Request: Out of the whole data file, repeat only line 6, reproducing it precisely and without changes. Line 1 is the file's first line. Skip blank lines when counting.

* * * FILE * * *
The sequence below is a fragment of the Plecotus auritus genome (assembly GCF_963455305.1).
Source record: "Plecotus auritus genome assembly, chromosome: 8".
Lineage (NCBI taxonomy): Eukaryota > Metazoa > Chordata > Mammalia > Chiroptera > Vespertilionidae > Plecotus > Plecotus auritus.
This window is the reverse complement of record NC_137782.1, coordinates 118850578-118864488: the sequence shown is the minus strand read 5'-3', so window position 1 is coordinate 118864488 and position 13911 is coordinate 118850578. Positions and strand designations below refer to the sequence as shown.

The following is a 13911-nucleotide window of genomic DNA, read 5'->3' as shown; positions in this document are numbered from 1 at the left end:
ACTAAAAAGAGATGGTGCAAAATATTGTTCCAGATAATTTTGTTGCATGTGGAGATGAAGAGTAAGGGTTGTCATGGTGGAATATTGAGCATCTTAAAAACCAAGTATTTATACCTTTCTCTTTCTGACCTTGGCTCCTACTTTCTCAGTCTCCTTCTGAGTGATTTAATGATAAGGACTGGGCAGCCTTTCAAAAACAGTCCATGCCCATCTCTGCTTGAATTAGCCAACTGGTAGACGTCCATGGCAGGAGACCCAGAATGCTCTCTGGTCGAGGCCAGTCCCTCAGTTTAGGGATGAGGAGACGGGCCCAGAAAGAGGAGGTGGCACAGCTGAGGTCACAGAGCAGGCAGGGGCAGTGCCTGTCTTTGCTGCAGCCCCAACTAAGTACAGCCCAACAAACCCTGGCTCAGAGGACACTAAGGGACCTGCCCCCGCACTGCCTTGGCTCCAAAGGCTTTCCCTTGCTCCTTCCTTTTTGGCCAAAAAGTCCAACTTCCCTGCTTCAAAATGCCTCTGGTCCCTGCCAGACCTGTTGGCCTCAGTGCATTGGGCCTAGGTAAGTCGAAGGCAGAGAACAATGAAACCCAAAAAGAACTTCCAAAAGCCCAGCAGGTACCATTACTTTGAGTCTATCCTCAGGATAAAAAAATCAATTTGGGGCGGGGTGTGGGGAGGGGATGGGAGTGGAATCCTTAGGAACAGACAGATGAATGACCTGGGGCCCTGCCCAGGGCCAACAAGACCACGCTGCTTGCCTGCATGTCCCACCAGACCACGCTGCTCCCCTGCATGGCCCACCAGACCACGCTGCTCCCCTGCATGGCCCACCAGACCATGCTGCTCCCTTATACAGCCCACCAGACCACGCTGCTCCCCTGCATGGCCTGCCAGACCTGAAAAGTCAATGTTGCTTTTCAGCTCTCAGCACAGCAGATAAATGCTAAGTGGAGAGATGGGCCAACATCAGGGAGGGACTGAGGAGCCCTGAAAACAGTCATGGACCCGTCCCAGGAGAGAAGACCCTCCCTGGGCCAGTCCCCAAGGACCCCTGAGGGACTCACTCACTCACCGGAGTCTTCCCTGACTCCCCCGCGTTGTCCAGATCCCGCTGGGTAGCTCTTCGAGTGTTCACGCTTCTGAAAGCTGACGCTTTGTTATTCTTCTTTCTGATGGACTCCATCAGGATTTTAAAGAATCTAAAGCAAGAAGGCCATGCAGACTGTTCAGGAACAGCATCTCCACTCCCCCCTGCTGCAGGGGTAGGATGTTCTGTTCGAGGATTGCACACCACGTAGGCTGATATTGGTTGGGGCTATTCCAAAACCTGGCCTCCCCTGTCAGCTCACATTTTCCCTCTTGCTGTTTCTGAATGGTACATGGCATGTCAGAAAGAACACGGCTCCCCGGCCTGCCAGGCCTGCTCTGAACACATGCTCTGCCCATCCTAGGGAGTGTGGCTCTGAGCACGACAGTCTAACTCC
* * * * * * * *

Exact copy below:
ACTAAAAAGAGATGGTGCAAAATATTGTTCCAGATAATTTTGTTGCATGTGGAGATGAAGAGTAAGGGTTGTCATGGTGGAATATTGAGCATCTTAAAAACCAAGTATTTATACCTTTCTCTTTCTGACCTTGGCTCCTACTTTCTCAGTCTCCTTCTGAGTGATTTAATGATAAGGACTGGGCAGCCTTTCAAAAACAGTCCATGCCCATCTCTGCTTGAATTAGCCAACTGGTAGACGTCCATGGCAGGAGACCCAGAATGCTCTCTGGTCGAGGCCAGTCCCTCAGTTTAGGGATGAGGAGACGGGCCCAGAAAGAGGAGGTGGCACAGCTGAGGTCACAGAGCAGGCAGGGGCAGTGCCTGTCTTTGCTGCAGCCCCAACTAAGTACAGCCCAACAAACCCTGGCTCAGAGGACACTAAGGGACCTGCCCCCGCACTGCCTTGGCTCCAAAGGCTTTCCCTTGCTCCTTCCTTTTTGGCCAAAAAGTCCAACTTCCCTGCTTCAAAATGCCTCTGGTCCCTGCCAGACCTGTTGGCCTCAGTGCATTGGGCCTAGGTAAGTCGAAGGCAGAGAACAATGAAACCCAAAAAGAACTTCCAAAAGCCCAGCAGGTACCATTACTTTGAGTCTATCCTCAGGATAAAAAAATCAATTTGGGGCGGGGTGTGGGGAGGGGATGGGAGTGGAATCCTTAGGAACAGACAGATGAATGACCTGGGGCCCTGCCCAGGGCCAACAAGACCACGCTGCTTGCCTGCATGTCCCACCAGACCACGCTGCTCCCCTGCATGGCCCACCAGACCACGCTGCTCCCCTGCATGGCCCACCAGACCATGCTGCTCCCTTATACAGCCCACCAGACCACGCTGCTCCCCTGCATGGCCTGCCAGACCTGAAAAGTCAATGTTGCTTTTCAGCTCTCAGCACAGCAGATAAATGCTAAGTGGAGAGATGGGCCAACATCAGGGAGGGACTGAGGAGCCCTGAAAACAGTCATGGACCCGTCCCAGGAGAGAAGACCCTCCCTGGGCCAGTCCCCAAGGACCCCTGAGGGACTCACTCACTCACCGGAGTCTTCCCTGACTCCCCCGCGTTGTCCAGATCCCGCTGGGTAGCTCTTCGAGTGTTCACGCTTCTGAAAGCTGACGCTTTGTTATTCTTCTTTCTGATGGACTCCATCAGGATTTTAAAGAATCTAAAGCAAGAAGGCCATGCAGACTGTTCAGGAACAGCATCTCCACTCCCCCCTGCTGCAGGGGTAGGATGTTCTGTTCGAGGATTGCACACCACGTAGGCTGATATTGGTTGGGGCTATTCCAAAACCTGGCCTCCCCTGTCAGCTCACATTTTCCCTCTTGCTGTTTCTGAATGGTACATGGCATGTCAGAAAGAACACGGCTCCCCGGCCTGCCAGGCCTGCTCTGAACACATGCTCTGCCCATCCTAGGGAGTGTGGCTCTGAGCACGACAGTCTAACTCC